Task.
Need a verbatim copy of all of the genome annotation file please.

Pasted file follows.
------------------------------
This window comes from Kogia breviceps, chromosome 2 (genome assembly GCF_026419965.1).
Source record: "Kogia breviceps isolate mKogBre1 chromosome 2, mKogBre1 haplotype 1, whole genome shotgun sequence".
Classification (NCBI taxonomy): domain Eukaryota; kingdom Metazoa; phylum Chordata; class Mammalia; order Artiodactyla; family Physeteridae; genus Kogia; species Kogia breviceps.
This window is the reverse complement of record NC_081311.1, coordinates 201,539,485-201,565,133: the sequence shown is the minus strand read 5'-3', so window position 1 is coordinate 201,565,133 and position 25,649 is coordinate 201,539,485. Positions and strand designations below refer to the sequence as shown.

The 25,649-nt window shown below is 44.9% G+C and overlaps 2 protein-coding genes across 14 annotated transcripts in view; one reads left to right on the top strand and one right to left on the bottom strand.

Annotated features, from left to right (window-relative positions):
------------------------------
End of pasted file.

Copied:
This window comes from Kogia breviceps, chromosome 2 (genome assembly GCF_026419965.1).
Source record: "Kogia breviceps isolate mKogBre1 chromosome 2, mKogBre1 haplotype 1, whole genome shotgun sequence".
Classification (NCBI taxonomy): domain Eukaryota; kingdom Metazoa; phylum Chordata; class Mammalia; order Artiodactyla; family Physeteridae; genus Kogia; species Kogia breviceps.
This window is the reverse complement of record NC_081311.1, coordinates 201,539,485-201,565,133: the sequence shown is the minus strand read 5'-3', so window position 1 is coordinate 201,565,133 and position 25,649 is coordinate 201,539,485. Positions and strand designations below refer to the sequence as shown.

The 25,649-nt window shown below is 44.9% G+C and overlaps 2 protein-coding genes across 14 annotated transcripts in view; one reads left to right on the top strand and one right to left on the bottom strand.

Annotated features, from left to right (window-relative positions):